Sub-Typer Callback Override

When creating a Typer app you can define a callback function, it always executes and defines the CLI arguments and CLI options that go before a command.

When adding a Typer app inside of another, the sub-Typer can also have its own callback.

It can handle any CLI parameters that go before its own commands and execute any extra code:

import typer

app = typer.Typer()

users_app = typer.Typer()
app.add_typer(users_app, name="users")


@users_app.callback()
def users_callback():
    typer.echo("Running a users command")


@users_app.command()
def create(name: str):
    typer.echo(f"Creating user: {name}")


if __name__ == "__main__":
    app()

In this case it doesn't define any CLI parameters, it just writes a message.

Check it:

$ python main.py users create Camila

// Notice the first message is not created by the command function but by the callback
Running a users command
Creating user: Camila

Add a callback on creation

It's also possible to add a callback when creating the typer.Typer() app that will be added to another Typer app:

import typer

app = typer.Typer()


def users_callback():
    typer.echo("Running a users command")


users_app = typer.Typer(callback=users_callback)
app.add_typer(users_app, name="users")


@users_app.command()
def create(name: str):
    typer.echo(f"Creating user: {name}")


if __name__ == "__main__":
    app()

This achieves exactly the same as above, it's just another place to add the callback.

Check it:

$ python main.py users create Camila

Running a users command
Creating user: Camila

Overriding the callback on creation

If a callback was added when creating the typer.Typer() app, it's possible to override it with a new one using @app.callback().

This is the same information you saw on the section about Commands - Typer Callback, and it applies the same for sub-Typer apps:

import typer

app = typer.Typer()


def default_callback():
    typer.echo("Running a users command")


users_app = typer.Typer(callback=default_callback)
app.add_typer(users_app, name="users")


@users_app.callback()
def user_callback():
    typer.echo("Callback override, running users command")


@users_app.command()
def create(name: str):
    typer.echo(f"Creating user: {name}")


if __name__ == "__main__":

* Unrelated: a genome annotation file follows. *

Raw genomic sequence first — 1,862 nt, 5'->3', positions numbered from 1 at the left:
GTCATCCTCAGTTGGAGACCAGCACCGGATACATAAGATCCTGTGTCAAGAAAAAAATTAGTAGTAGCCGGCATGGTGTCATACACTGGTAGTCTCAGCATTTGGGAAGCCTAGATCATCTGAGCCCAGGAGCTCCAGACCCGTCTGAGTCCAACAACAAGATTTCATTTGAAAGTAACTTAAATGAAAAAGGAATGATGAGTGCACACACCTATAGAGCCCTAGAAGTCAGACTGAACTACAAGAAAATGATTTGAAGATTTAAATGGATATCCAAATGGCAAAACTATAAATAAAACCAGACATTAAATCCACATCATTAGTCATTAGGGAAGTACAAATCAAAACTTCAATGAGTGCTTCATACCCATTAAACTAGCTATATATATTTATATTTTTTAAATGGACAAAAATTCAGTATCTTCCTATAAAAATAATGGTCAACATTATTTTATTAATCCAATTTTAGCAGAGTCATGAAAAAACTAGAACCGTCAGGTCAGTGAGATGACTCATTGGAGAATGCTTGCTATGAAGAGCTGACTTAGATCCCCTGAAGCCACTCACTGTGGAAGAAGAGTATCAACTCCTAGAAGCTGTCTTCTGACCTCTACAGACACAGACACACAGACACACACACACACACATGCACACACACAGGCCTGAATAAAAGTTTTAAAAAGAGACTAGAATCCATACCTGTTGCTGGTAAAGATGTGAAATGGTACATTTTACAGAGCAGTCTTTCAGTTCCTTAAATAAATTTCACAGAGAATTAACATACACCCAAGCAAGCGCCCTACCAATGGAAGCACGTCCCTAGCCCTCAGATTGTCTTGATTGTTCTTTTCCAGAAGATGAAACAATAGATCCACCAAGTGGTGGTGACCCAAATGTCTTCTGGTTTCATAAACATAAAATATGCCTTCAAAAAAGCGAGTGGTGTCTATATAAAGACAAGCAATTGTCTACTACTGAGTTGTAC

app()

Here we had defined a callback when creating the typer.Typer() sub-app, but then we override it with a new callback with the function user_callback().

As @app.callback() takes precedence over typer.Typer(callback=some_function), now our CLI app will use this new callback.

Check it:

$ python main.py users create Camila

// Notice the message from the new callback
Callback override, running users command
Creating user: Camila

Overriding the callback when adding a sub-Typer

Lastly, you can override the callback defined anywhere else when adding a sub-Typer with app.add_typer() using the callback parameter.

This has the highest priority:

import typer

app = typer.Typer()


def default_callback():
    typer.echo("Running a users command")


users_app = typer.Typer(callback=default_callback)


def callback_for_add_typer():
    typer.echo("I have the high land! Running users command")


app.add_typer(users_app, name="users", callback=callback_for_add_typer)


@users_app.callback()
def user_callback():
    typer.echo("Callback override, running users command")


@users_app.command()
def create(name: str):
    typer.echo(f"Creating user: {name}")


if __name__ == "__main__":
    app()

Notice that the precedence goes to app.add_typer() and is not affected by the order of execution. There's another callback defined below, but the one from app.add_typer() wins.

Now when you use the CLI program it will use the new callback function callback_for_add_typer().

Check it:

$ python users create Camila

// Notice the message from the callback added in add_typer()
I have the high land! Running users command
Creating user: Camila